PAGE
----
중앙데일리

Fertility rate boosted by immigrant women in rural South Jeolla county

‘Clinics started to close when the fertility rates began to fall.’

Sept 07,2009
Oh Seung-kyun (far right in front row), head of Yeonggwang General Hospital in Yeonggwang County, South Jeolla, and four immigrants with their babies pose for a group photo at the hospital. By Jang Jeong-pil
YEONGGWANG, South Jeolla - While the rest of the country is experiencing one of the lowest fertility rates in the world, a different story can be observed in Korea’s rural areas where an influx of immigrants from North and Southeast Asia is helping to keep rates at healthier levels.

In fact, almost half of the newborn babies at Yeonggwang county hospital in South Jeolla are from international marriages.

Around 40 percent of the 10 to 15 babies born every month at this hospital each month come from Vietnamese, Mongolian, Philippine or Chinese mothers.

“Only five percent of all women delivering babies in the county were immigrants in 2003, but the number is growing steadily,” said Cho Jae-ki, an official at the hospital.

In 2000, the number of women immigrants in the county was 65 but that number was up to 220 by the end of last year.

Posters hanging in the hospital giving advice about pregnancy are written in a number of languages, reflecting the more cosmopolitan demographics.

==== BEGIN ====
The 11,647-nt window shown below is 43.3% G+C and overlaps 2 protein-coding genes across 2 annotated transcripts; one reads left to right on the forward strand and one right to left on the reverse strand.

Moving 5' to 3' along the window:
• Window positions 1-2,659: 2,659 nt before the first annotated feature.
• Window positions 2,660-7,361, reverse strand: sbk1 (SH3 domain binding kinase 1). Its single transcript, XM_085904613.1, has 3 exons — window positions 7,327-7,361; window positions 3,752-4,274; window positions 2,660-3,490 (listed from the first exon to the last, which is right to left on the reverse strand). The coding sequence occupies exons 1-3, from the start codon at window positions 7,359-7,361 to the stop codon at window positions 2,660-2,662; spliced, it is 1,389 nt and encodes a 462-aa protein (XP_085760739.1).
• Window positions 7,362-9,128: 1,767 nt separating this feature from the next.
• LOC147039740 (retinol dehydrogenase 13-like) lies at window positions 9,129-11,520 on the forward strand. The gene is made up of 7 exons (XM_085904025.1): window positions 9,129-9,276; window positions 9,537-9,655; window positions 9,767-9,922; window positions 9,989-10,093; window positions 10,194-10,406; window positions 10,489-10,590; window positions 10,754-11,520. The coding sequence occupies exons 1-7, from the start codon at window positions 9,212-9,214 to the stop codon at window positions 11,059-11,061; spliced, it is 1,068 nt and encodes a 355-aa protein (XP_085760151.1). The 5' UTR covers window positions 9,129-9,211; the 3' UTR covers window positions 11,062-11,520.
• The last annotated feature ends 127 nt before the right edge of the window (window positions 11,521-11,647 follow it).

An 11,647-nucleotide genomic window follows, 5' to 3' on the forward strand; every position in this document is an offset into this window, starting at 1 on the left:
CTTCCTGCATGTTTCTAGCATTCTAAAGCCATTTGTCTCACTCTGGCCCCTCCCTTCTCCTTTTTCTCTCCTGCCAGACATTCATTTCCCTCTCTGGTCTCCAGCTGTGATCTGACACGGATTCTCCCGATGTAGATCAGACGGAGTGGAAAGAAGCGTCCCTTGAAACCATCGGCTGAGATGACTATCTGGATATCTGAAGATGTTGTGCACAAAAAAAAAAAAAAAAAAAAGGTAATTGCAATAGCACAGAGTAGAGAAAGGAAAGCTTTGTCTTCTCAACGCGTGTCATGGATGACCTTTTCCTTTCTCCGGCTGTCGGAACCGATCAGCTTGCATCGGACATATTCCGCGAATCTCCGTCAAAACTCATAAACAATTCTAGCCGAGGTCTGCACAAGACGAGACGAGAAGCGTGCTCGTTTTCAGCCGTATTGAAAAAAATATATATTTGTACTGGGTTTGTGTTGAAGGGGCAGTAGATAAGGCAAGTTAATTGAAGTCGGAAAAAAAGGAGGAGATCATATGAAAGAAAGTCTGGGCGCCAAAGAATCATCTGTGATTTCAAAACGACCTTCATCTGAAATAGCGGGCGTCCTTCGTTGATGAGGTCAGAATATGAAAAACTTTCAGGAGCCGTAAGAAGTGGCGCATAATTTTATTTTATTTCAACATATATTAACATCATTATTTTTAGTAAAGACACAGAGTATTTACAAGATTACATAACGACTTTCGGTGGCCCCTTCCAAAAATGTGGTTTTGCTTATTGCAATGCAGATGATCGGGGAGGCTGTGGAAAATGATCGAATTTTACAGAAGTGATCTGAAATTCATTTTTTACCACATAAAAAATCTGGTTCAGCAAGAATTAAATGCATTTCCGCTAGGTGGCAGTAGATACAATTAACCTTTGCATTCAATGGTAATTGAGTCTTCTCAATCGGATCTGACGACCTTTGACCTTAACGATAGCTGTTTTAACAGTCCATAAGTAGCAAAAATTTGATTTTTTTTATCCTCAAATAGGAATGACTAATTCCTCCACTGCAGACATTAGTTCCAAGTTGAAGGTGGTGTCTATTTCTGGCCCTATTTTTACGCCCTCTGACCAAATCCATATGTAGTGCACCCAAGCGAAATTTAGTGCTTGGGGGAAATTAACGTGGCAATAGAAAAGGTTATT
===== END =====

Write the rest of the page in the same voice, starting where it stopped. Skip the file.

Kim Sung-mi, 53, a maternity nurse at the hospital, has helped over 100 immigrants have babies in the past two years. She said she can even remember the names of all the women.

She helped Zantanjang, 27, a pregnant Vietnamese woman who has been in Korea for four years, give birth to a boy on Aug. 14. Zantanjang, married to Kim Sang-deuk, 38, gave birth to her first child the two years ago at the same hospital, and some of her friends, also from Vietnam, had given birth here, she said.

“It is so admirable to see [female immigrants] giving birth in another country at an early age and getting used a life in Korea,” Kim said.

Statistics suggest that this county is doing better than the rest of the country in fertility rate.

Last year 452 babies were born in the county. Although this is admittedly a massive decrease since 1995, when 943 babies were born, last year’s number helped Yeonggwang rank in the top 13 cities, counties and districts nationwide in terms of fertility rate.

And whereas the national fertility rate was 1.19 in 2008, it was 1.54 for Yeonggwang County.

Jeon Jeong-suk, 49, head nurse at Yeonggwang hospital, said 20 years ago she was a lot busier when the fertility rate was higher.

“There used to be three other clinics in addition to this hospital in the county that operated 24 hours a day to cater to demand. Around 60 babies were born every month in each clinic back then,” said Jeon. “But clinics started to close when the population and fertility rate in the county began to fall. Now, Yeonggwang hospital only has one delivery room running without a break.”

Doctors and nurses at the hospital say that they need to deliver at least 30 babies a month in the obstetrics department for it to run independently. They’re only getting half that number right now.

“If it wasn’t for our hospital, pregnant women, including woman immigrants, might have to drive about 40 minutes to reach other hospitals in big cities like either Gwangju or Jeonju in North Jeolla,” said Kim. “The hospital would have been already closed if we did not have a spirit of service for county residents.”



By Hong Hye-jin, Lee Min-yong [smartpower@joongang.co.kr]




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